The American Rescue Plan Act of 2021 included $23.97 billion in child care provider grants to defray business costs associated with the COVID-19 pandemic. That funding helped steady child care operations so they could continue providing services during a time of economic uncertainty.
With the last of that money expiring this month, an estimated 70,000 child care programs in the U.S. could close as a result, according to a study by the Century Foundation, one of the oldest policy research institutions in the country. The funding loss could cause 3.2 million children to lose care, the foundation reported, which would translate to $10.6 billion in lost economic activity.
Child care is a major economic issue for families with children and for care providers. The average cost for an infant in child care is about $12,000 annually at a child care center, and between $8,000 and $9,000 for a preschooler, said Allie Sutherland, the Northeast Indiana Regional Coalition coordinator and child development specialist for the Bridge of Grace Compassionate Ministries Center.
For employers, developers and business advocates, it’s an infrastructure issue that’s keeping hundreds of thousands of Americans from participating in the workforce or furthering their education. Concern has grown so great that expansion of prekindergarten education programs is a goal of the Indiana Chamber of Commerce’s “Indiana Prosperity 2035: A Vision for Economic Acceleration,” a long-term fiscal plan for the state.
“We are relying on parents to pay for the entire cost of child care, and parents just cannot afford it,” Sutherland told The Journal Gazette.
State lawmakers broadly expanded the Choice Scholarship Program in the most recent legislative session, making some 95,000 students eligible for school vouchers by 2025. A family of four making as much as $220,000 annually now qualifies for full Choice Scholarships.
For child care, a family of four making about $45,000 a year is eligible for On My Way Pre-K, a state program providing access to high-quality preschools to students.
“The main issue that we are seeing, as far as child care providers in Indiana and Allen County specifically, is just the need for funding to help support programs,” Deondra Steward, owner/operator of Fort Wayne’s Unique Cherubs Family Childcare, told The Journal Gazette. “The state has put more funding and time into getting those resources for family providers, but it’s hard to do training if it’s in the middle of the day or outside of the city.”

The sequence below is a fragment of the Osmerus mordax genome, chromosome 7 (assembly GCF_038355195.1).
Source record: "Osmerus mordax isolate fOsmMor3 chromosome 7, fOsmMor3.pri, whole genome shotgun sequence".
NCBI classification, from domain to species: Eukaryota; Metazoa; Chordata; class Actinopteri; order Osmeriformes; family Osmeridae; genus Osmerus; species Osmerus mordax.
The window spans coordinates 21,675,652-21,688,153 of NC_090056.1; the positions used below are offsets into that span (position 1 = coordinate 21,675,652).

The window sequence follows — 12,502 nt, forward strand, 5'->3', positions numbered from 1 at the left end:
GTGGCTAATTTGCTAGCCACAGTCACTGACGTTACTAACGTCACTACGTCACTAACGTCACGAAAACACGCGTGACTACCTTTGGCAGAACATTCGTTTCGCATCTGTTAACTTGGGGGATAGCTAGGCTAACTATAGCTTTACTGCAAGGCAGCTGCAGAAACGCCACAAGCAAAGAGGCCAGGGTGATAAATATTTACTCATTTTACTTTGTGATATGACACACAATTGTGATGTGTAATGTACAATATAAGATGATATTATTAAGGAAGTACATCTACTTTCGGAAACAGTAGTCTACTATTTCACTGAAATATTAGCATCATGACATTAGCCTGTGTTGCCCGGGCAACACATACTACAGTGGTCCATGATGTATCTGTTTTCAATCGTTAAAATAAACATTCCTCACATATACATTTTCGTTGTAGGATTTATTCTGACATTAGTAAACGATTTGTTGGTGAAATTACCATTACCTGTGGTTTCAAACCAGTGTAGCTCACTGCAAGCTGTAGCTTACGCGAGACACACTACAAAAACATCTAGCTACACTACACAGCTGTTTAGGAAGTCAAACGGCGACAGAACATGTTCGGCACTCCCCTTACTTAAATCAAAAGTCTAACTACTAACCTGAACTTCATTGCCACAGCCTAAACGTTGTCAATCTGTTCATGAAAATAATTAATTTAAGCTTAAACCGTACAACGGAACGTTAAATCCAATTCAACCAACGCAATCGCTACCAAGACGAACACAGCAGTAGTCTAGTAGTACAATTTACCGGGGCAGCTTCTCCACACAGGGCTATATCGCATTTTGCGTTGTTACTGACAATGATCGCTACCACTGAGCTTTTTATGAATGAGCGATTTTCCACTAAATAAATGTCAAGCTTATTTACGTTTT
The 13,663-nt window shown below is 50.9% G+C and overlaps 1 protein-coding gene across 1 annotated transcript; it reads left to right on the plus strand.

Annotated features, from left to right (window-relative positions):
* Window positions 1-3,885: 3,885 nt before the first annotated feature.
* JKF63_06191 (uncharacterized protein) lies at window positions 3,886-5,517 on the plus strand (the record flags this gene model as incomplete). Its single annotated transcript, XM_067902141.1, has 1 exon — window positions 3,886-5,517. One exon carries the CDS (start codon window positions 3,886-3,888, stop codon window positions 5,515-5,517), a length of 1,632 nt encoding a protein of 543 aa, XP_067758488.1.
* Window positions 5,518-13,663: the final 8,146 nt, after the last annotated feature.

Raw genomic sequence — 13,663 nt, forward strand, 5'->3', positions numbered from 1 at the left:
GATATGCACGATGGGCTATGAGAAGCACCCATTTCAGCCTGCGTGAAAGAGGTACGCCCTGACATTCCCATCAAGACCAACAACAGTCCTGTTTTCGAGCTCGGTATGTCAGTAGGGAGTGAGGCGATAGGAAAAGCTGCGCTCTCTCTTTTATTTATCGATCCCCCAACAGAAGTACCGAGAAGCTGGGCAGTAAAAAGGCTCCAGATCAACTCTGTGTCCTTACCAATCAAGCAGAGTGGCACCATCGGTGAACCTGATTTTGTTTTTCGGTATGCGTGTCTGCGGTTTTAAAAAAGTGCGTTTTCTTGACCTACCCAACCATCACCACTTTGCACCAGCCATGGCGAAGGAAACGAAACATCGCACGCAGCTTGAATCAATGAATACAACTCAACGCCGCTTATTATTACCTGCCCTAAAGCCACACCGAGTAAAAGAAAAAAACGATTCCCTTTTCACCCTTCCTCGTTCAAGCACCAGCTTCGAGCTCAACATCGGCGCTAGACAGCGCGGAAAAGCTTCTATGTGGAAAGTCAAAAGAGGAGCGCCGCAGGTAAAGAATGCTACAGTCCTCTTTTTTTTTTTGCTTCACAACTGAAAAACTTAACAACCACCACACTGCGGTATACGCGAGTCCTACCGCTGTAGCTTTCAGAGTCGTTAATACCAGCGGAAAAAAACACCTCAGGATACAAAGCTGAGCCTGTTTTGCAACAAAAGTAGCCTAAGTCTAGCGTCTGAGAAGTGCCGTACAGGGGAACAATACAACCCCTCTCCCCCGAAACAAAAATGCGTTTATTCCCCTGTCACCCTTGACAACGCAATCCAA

Steward testified before the legislature’s Interim Study Committee on Public Health, Behavioral Health and Human Services last month. She told committee members home child care programs such as hers require funding for business training, grant writing and help with navigating the process of being a child care provider.
According to the federal Administration for Children & Families, 3,270 Hoosier child care programs received stabilization support through ARPA, impacting up to 157,100 children. On average, child care centers received $315,900 and providers in family homes collected $47,500.
Steward said those state grants were a lifeline for her business.
The next steps in Indiana’s prekindergarten program evolution must be incentives for public and private investments to expand quality preschool programs in less-populated counties. They also should include financial aid for early childhood educators through scholarships and small-business grants to increase the number of instructors, who in Indiana were paid an average of $12.84 per hour according to a 2020 report by the University of California-Berkeley’s Center for the Study of Child Care Employment.
Roads, bridges, schools and utilities are the physical and organizational structures needed for society’s operation. Indiana can only succeed if all Hoosiers have access to taxpayer-supported infrastructure, which must include quality child care. Working parents, early childhood educators, employers and business advocates are demanding it.
Indiana’s children are frequently touted as our state’s greatest resource. It’s time we invested in that resource, especially at the earliest ages where the effect on childhood development and educational preparation can be most profound. It’s a matter of priorities.